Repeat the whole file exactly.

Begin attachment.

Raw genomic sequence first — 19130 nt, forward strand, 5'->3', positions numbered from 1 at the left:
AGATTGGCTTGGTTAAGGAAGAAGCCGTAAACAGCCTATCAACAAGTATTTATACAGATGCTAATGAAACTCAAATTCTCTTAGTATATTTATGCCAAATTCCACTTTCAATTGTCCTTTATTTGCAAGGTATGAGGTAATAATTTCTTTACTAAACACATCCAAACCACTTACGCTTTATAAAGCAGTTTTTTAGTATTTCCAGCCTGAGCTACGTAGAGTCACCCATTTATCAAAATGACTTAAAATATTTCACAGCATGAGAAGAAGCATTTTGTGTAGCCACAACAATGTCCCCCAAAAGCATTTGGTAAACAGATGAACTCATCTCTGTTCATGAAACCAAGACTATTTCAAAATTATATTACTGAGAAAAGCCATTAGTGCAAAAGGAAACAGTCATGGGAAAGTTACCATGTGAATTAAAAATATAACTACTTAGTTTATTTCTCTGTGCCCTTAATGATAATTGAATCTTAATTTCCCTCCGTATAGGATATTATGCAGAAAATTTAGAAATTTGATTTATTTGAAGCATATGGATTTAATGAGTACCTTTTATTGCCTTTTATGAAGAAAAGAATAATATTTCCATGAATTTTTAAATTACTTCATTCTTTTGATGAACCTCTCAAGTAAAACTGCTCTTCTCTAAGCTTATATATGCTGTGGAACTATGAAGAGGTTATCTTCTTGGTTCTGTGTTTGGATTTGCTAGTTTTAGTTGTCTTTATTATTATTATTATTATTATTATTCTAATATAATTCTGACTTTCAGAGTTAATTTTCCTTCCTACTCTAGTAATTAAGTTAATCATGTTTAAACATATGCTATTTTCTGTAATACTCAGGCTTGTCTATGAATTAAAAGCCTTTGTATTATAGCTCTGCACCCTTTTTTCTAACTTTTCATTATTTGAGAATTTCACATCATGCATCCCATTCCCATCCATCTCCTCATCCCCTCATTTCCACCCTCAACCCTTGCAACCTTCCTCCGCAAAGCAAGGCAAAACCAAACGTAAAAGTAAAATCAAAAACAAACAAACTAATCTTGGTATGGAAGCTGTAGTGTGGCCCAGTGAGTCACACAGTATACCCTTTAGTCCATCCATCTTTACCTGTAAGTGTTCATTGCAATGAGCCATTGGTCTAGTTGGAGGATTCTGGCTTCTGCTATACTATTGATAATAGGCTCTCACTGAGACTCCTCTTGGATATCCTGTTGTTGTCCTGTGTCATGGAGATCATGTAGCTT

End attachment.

Raw genomic sequence first — 19130 nt, forward strand, 5'->3', positions numbered from 1 at the left:
AGATTGGCTTGGTTAAGGAAGAAGCCGTAAACAGCCTATCAACAAGTATTTATACAGATGCTAATGAAACTCAAATTCTCTTAGTATATTTATGCCAAATTCCACTTTCAATTGTCCTTTATTTGCAAGGTATGAGGTAATAATTTCTTTACTAAACACATCCAAACCACTTACGCTTTATAAAGCAGTTTTTTAGTATTTCCAGCCTGAGCTACGTAGAGTCACCCATTTATCAAAATGACTTAAAATATTTCACAGCATGAGAAGAAGCATTTTGTGTAGCCACAACAATGTCCCCCAAAAGCATTTGGTAAACAGATGAACTCATCTCTGTTCATGAAACCAAGACTATTTCAAAATTATATTACTGAGAAAAGCCATTAGTGCAAAAGGAAACAGTCATGGGAAAGTTACCATGTGAATTAAAAATATAACTACTTAGTTTATTTCTCTGTGCCCTTAATGATAATTGAATCTTAATTTCCCTCCGTATAGGATATTATGCAGAAAATTTAGAAATTTGATTTATTTGAAGCATATGGATTTAATGAGTACCTTTTATTGCCTTTTATGAAGAAAAGAATAATATTTCCATGAATTTTTAAATTACTTCATTCTTTTGATGAACCTCTCAAGTAAAACTGCTCTTCTCTAAGCTTATATATGCTGTGGAACTATGAAGAGGTTATCTTCTTGGTTCTGTGTTTGGATTTGCTAGTTTTAGTTGTCTTTATTATTATTATTATTATTATTATTCTAATATAATTCTGACTTTCAGAGTTAATTTTCCTTCCTACTCTAGTAATTAAGTTAATCATGTTTAAACATATGCTATTTTCTGTAATACTCAGGCTTGTCTATGAATTAAAAGCCTTTGTATTATAGCTCTGCACCCTTTTTTCTAACTTTTCATTATTTGAGAATTTCACATCATGCATCCCATTCCCATCCATCTCCTCATCCCCTCATTTCCACCCTCAACCCTTGCAACCTTCCTCCGCAAAGCAAGGCAAAACCAAACGTAAAAGTAAAATCAAAAACAAACAAACTAATCTTGGTATGGAAGCTGTAGTGTGGCCCAGTGAGTCACACAGTATACCCTTTAGTCCATCCATCTTTACCTGTAAGTGTTCATTGCAATGAGCCATTGGTCTAGTTGGAGGATTCTGGCTTCTGCTATACTATTGATAATAGGCTCTCACTGAGACTCCTCTTGGATATCCTGTTGTTGTCCTGTGTCATGGAGATCATGTAGCTT